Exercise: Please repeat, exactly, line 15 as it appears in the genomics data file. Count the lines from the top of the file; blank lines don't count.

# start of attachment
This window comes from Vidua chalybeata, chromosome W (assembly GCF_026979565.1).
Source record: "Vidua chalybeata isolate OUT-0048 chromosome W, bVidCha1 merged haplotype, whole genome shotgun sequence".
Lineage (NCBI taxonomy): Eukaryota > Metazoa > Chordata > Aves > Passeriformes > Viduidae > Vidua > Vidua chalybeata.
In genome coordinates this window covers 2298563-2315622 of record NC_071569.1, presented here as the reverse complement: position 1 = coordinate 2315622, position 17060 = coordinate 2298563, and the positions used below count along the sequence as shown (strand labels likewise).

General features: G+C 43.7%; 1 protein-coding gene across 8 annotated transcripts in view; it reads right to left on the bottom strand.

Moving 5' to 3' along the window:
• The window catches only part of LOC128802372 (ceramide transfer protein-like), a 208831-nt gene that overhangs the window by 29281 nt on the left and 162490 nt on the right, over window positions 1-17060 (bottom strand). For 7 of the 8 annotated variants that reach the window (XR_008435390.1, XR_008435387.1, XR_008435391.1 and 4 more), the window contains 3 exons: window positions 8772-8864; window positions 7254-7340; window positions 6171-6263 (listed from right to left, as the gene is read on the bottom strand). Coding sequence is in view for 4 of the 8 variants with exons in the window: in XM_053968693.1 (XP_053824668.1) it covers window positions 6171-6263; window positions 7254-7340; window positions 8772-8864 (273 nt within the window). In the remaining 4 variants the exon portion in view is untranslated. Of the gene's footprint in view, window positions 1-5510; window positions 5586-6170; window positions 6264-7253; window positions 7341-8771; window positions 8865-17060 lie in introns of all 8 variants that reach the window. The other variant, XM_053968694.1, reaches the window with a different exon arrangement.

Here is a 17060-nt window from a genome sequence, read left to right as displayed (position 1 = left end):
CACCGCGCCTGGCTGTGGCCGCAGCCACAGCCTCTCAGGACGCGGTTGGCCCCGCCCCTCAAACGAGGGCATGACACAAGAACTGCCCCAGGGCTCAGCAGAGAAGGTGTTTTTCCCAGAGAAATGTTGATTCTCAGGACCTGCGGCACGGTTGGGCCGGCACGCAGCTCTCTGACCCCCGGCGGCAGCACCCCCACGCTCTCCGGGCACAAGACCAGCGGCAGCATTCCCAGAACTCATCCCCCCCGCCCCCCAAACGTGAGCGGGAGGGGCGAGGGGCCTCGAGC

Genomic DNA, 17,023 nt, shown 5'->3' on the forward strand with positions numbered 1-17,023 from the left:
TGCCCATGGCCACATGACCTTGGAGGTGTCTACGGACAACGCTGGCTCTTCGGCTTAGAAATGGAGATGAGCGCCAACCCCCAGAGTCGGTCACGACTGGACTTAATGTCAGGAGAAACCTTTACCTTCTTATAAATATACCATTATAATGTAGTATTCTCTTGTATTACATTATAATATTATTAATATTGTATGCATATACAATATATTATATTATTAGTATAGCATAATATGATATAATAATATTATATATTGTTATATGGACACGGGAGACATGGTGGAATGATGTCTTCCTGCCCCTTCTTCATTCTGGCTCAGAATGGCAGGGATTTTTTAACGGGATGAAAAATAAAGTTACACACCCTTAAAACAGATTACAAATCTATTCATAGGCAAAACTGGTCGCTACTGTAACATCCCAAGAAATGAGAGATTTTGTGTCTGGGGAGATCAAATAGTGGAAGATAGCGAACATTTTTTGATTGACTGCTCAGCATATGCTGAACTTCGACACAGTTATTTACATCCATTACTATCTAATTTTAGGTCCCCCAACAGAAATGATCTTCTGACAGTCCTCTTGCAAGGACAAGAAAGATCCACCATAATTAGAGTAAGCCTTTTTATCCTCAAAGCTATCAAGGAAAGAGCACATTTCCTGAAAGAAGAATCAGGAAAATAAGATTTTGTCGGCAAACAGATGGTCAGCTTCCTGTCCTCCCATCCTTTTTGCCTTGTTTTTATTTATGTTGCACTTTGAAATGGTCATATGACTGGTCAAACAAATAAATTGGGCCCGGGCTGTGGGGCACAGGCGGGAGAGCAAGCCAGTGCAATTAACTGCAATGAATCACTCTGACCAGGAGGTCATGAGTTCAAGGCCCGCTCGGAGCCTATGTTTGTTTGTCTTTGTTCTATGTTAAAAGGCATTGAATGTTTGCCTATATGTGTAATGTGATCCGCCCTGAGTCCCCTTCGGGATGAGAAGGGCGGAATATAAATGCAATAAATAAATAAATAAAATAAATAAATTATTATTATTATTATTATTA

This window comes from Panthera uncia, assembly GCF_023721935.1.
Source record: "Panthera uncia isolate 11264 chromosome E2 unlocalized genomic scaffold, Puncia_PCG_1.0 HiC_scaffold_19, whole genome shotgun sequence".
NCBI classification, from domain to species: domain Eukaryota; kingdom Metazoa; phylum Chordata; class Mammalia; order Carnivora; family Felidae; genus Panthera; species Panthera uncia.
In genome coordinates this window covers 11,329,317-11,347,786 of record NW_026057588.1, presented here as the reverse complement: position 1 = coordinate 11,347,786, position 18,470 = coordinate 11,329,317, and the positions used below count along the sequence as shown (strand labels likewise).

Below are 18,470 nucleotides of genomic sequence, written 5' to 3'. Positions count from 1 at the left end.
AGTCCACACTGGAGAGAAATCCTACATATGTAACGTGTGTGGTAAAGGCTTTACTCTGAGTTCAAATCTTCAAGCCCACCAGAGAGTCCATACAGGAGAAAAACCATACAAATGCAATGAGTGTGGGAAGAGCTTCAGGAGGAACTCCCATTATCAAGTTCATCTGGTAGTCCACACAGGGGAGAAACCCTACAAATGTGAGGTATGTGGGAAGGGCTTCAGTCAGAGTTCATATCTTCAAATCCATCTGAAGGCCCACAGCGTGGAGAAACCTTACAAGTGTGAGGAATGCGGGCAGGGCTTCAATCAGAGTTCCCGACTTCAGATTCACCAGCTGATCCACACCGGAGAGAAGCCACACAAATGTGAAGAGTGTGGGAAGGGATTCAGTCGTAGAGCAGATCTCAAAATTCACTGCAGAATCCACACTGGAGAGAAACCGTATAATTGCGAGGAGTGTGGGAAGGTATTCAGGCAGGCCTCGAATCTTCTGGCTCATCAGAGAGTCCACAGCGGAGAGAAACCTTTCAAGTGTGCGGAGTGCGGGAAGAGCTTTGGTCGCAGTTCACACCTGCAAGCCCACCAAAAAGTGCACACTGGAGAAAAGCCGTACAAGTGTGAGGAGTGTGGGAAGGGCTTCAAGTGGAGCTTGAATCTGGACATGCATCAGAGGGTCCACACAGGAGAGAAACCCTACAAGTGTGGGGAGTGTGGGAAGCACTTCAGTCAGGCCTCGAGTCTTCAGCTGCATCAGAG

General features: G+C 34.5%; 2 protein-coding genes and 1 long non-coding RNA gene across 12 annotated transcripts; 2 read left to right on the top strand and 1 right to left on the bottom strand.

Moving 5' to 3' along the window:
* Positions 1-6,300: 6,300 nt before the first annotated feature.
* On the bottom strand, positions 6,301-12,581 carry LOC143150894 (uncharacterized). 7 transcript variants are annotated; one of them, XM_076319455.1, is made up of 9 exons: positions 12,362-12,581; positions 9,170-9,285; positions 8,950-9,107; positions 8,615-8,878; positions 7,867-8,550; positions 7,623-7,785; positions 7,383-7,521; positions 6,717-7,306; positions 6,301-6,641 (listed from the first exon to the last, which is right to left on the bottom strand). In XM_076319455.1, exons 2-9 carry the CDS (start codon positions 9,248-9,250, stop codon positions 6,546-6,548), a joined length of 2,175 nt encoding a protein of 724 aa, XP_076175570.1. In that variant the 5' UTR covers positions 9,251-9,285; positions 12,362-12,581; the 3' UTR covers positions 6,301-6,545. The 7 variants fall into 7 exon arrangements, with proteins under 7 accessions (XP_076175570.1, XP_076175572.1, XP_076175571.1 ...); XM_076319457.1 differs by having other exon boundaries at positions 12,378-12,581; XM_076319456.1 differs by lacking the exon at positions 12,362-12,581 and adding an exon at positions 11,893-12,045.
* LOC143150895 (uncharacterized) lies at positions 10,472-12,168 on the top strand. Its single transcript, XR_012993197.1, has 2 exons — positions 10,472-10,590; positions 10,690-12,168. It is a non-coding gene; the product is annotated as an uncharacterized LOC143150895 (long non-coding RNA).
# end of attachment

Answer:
In genome coordinates this window covers 11,329,317-11,347,786 of record NW_026057588.1, presented here as the reverse complement: position 1 = coordinate 11,347,786, position 18,470 = coordinate 11,329,317, and the positions used below count along the sequence as shown (strand labels likewise).